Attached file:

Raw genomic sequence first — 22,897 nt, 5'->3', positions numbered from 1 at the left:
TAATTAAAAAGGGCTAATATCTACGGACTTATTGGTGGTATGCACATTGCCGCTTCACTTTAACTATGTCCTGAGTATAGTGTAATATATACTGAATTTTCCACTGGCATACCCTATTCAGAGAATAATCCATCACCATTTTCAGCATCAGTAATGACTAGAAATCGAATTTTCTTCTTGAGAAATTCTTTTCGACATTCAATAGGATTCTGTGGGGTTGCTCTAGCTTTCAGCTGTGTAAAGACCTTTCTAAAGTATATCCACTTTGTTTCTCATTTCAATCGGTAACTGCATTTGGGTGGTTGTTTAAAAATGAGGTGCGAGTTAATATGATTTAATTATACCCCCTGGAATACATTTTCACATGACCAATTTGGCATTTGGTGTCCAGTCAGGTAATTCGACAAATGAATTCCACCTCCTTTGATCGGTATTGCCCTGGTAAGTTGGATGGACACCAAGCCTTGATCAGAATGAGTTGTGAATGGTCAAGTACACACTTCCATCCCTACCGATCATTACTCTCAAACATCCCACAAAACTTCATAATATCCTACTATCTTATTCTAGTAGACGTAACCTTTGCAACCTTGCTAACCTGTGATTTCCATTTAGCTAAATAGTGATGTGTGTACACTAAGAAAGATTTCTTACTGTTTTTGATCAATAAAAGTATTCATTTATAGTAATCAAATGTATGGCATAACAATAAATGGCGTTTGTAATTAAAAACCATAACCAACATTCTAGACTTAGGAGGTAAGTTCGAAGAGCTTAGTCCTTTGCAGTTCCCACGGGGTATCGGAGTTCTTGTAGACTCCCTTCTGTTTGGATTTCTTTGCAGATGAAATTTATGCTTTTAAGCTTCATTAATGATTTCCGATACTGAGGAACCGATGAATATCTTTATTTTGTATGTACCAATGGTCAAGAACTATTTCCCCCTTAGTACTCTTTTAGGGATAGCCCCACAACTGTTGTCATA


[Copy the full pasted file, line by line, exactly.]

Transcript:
Raw genomic sequence first — 22,897 nt, 5'->3', positions numbered from 1 at the left:
TAATTAAAAAGGGCTAATATCTACGGACTTATTGGTGGTATGCACATTGCCGCTTCACTTTAACTATGTCCTGAGTATAGTGTAATATATACTGAATTTTCCACTGGCATACCCTATTCAGAGAATAATCCATCACCATTTTCAGCATCAGTAATGACTAGAAATCGAATTTTCTTCTTGAGAAATTCTTTTCGACATTCAATAGGATTCTGTGGGGTTGCTCTAGCTTTCAGCTGTGTAAAGACCTTTCTAAAGTATATCCACTTTGTTTCTCATTTCAATCGGTAACTGCATTTGGGTGGTTGTTTAAAAATGAGGTGCGAGTTAATATGATTTAATTATACCCCCTGGAATACATTTTCACATGACCAATTTGGCATTTGGTGTCCAGTCAGGTAATTCGACAAATGAATTCCACCTCCTTTGATCGGTATTGCCCTGGTAAGTTGGATGGACACCAAGCCTTGATCAGAATGAGTTGTGAATGGTCAAGTACACACTTCCATCCCTACCGATCATTACTCTCAAACATCCCACAAAACTTCATAATATCCTACTATCTTATTCTAGTAGACGTAACCTTTGCAACCTTGCTAACCTGTGATTTCCATTTAGCTAAATAGTGATGTGTGTACACTAAGAAAGATTTCTTACTGTTTTTGATCAATAAAAGTATTCATTTATAGTAATCAAATGTATGGCATAACAATAAATGGCGTTTGTAATTAAAAACCATAACCAACATTCTAGACTTAGGAGGTAAGTTCGAAGAGCTTAGTCCTTTGCAGTTCCCACGGGGTATCGGAGTTCTTGTAGACTCCCTTCTGTTTGGATTTCTTTGCAGATGAAATTTATGCTTTTAAGCTTCATTAATGATTTCCGATACTGAGGAACCGATGAATATCTTTATTTTGTATGTACCAATGGTCAAGAACTATTTCCCCCTTAGTACTCTTTTAGGGATAGCCCCACAACTGTTGTCATA